Industry bodies and music creators have united in calling on MEPs to ratified proposed copyright reforms, as frantic lobbying from both sides continues in the run-up to the crunch July 4 vote.
The European Parliament will vote on the copyright reforms, passed by its JURI committee last week, that would require online platforms to filter content for copyright infringement or obtain licences for all content. If passed, the laws would have serious implications for the likes of YouTube and other platforms that feature user-generated content.
More than 32,000 creatives, including songwriters under the PRS For Music umbrella, have signed a petition calling on MEPs to vote through the legislation, with a group of signatories delivering their views to MEPs.
“After three years of debate, one of the most controversial pieces of legislation ever to come before the European Parliament is about to go to the vote,” said Robert Ashcroft, chief executive of PRS For Music.
Ashcroft was the architect of the term ‘the value gap’, which highlights the disparity between rights-holders’ income from ad-funded and premium services. His stance on YouTube had seemed to soften recently, but he added: “This is about copyright and specifically about the rights of creators versus those of the internet giants; it is about the way the internet functions as a fair and efficient marketplace. It is a debate we must win if we want to secure our creative community into the next decade.”
Gengahr frontman Felix Bushe said: “We are travelling to Brussels to speak to MEPs about the need to create a fairer digital market for music. It is not about preventing people from accessing and using works but making sure that the market is sustainable. Music has been so devalued, even since we started out, that [it] is difficult to see how it can be sustainable; there will come a point where it simply isn't possible for people to keep making music.
“It isn't as though there isn't money being made, the tech giants are making vast revenues – it is unacceptable that they continue to profit from the work of artists without paying a fair price. As technology progresses so must the laws that surround them. We need the EU policy makers to update the copyright framework so that it is fit for the digital age and provides adequate safeguards to creators.”
Jimbo Barry, producer and songwriter for the likes of The Script, added: “I do worry about the sustainability of the professional music industry, as a songwriter. If copyright becomes free for the music that I write, and I don’t get paid in any sense for the music being used either on the radio or the platforms online, then logically, I won’t be able to sustain myself as professional. I hope that the fight for copyright for songwriters improves and that songwriters are just able to sustain the work that they love.
“If the trend continues and the margins across the industry shrink, especially for songwriters, I just don’t see there being as many. It just won’t be as attractive a profession to go into, not because of the money but because you can’t sustain yourself without some basic payment for the job you’re doing.”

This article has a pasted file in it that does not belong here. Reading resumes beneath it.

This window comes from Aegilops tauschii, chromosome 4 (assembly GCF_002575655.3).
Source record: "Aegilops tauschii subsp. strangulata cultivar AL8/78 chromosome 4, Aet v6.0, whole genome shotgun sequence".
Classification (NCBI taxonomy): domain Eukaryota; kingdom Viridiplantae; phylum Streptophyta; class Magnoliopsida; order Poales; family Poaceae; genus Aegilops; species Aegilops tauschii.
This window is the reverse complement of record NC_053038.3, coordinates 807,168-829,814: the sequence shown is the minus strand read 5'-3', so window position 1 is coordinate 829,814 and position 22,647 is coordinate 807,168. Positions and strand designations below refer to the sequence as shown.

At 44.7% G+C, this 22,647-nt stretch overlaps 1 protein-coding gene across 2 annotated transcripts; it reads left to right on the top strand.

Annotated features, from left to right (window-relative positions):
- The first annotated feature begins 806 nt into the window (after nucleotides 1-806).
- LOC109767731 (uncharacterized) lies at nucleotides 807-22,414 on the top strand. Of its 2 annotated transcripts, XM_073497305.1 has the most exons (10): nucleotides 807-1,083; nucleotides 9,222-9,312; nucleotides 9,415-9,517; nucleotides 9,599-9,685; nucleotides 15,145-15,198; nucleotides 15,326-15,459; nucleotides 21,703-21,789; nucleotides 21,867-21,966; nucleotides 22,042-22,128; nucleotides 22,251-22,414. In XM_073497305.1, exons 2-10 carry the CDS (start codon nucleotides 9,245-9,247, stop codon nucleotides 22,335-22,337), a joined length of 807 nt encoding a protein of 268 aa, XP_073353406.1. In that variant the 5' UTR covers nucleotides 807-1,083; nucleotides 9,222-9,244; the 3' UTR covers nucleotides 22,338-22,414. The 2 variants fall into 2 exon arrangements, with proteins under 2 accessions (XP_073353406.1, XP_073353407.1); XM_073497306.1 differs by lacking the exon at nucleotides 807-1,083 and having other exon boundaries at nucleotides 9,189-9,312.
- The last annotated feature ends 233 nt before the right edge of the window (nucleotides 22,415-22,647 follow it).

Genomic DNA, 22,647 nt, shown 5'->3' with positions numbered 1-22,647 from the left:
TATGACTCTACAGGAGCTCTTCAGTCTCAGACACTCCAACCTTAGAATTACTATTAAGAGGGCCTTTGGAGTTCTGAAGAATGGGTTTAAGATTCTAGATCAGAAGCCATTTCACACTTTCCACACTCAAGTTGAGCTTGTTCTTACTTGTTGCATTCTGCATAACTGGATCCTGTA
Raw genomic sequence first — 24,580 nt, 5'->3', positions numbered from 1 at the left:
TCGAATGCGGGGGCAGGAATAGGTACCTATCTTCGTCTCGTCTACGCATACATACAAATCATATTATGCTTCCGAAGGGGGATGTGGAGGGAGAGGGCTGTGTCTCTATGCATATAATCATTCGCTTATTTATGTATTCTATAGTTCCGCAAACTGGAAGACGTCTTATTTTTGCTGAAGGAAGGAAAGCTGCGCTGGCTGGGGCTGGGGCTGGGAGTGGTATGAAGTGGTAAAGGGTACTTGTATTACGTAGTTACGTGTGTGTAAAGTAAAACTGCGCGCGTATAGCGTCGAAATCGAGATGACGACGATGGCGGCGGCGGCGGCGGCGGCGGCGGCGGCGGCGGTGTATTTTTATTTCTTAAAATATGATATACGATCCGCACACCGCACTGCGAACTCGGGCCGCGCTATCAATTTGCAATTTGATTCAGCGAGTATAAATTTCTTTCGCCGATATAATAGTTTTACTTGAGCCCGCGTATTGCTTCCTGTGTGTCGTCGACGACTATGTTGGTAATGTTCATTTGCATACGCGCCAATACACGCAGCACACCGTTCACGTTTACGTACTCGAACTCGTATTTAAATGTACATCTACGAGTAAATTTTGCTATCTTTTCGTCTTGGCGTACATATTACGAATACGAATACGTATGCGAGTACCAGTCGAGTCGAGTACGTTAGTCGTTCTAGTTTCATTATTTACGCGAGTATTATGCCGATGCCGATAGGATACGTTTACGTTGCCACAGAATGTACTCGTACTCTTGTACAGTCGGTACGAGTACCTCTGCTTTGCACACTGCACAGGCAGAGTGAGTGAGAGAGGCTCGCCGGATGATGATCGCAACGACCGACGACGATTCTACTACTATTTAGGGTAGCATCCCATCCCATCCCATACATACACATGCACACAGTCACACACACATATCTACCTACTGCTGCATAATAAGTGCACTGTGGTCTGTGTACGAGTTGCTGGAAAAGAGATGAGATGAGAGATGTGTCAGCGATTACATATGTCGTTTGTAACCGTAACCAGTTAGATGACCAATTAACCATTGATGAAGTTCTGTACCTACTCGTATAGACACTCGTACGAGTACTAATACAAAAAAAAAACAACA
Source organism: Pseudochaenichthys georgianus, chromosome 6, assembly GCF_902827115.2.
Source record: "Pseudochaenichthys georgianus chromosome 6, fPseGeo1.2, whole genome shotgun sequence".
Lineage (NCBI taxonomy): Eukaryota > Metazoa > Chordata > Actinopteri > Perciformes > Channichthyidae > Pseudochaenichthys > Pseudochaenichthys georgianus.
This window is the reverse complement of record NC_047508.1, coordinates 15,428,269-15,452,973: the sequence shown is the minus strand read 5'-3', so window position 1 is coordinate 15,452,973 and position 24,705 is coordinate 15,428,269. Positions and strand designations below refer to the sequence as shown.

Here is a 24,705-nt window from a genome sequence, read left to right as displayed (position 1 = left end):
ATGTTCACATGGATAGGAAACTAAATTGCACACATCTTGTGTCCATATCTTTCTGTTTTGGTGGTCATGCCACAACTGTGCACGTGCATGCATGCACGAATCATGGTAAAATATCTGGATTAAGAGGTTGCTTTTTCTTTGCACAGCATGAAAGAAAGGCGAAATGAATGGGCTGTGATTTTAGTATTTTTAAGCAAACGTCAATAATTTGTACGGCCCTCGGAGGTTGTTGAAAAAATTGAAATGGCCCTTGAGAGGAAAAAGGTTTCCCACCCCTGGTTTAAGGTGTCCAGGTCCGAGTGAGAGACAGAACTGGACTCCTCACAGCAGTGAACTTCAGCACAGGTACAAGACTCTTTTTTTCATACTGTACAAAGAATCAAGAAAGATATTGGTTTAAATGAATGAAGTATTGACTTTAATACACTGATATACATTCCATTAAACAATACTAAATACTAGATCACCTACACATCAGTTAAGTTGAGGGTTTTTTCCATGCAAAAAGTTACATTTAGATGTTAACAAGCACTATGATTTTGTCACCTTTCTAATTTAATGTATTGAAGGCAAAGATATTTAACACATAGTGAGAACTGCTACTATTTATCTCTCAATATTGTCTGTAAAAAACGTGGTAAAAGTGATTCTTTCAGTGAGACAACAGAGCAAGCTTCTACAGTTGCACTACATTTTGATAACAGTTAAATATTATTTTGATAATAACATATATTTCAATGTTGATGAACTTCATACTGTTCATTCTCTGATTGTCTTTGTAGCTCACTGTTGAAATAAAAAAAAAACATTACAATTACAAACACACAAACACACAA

A further group of 84 rights-holders and industry bodies, including AIM, the FAC, the IFPI, IMPALA, PRS For Music, Sony Music, Universal Music Group and Warner Music Group, have all signed a letter sent to all members of the European Parliament ahead of the vote asking them to back the JURI proposals.
The letter reads: “We represent 4.5% of EU GDP and 12 million European jobs. We are the heart and soul of Europe’s plurality and rich identities. On July 5 we ask for you to back the mandate adopted by JURI on June 20, which is the result of long and intense negotiations. There is a cynical campaign from tech companies flooding the inboxes of MEPs with scaremongering that the copyright directive would be the end of the internet. Please note that this is the 20th anniversary of their first claim that copyright provisions would break the internet. This has never happened.”
Paul Pacifico, CEO of AIM said: “The EU copyright directive going to the vote on July 5 has our unequivocal support. For music to have a sustained and diverse future, music-makers must be paid fairly by tech giants who are currently profiting from their content. The cynical campaign some have conceived to create fear around the new directive and its supposed impact on public use of the internet reflects poorly on them, particularly at a time when public image towards ‘big tech’ is shifting.”
On the other side, tech companies are lobbying equally hard to preserve their safe harbour provisions and what they see as the freedom of the internet. According to the Financial Times, Google has faced criticism for encouraging news publishers included in its Digital News Initiative to lobby against the legislation.
YouTube has made a big play to win over the music business in recent months, launching its long-awaited subscription service YouTube Music. In this week’s Music Week cover story, YouTube global head of music Lyor Cohen pledged to deliver more money to rights-holders.
When asked for comment on the JURI committee decision, a YouTube spokesperson echoed a 2016 blogpost from head of public policy Caroline Atkinson, saying: “We’ve always believed there’s a better way than this, and that innovation and partnership are the keys to successful, diverse and sustainable news and creative sectors in the EU. For both European creators and consumers, it’s vital to preserve the principles of linking, sharing and creativity on which so much of the web’s success is built.”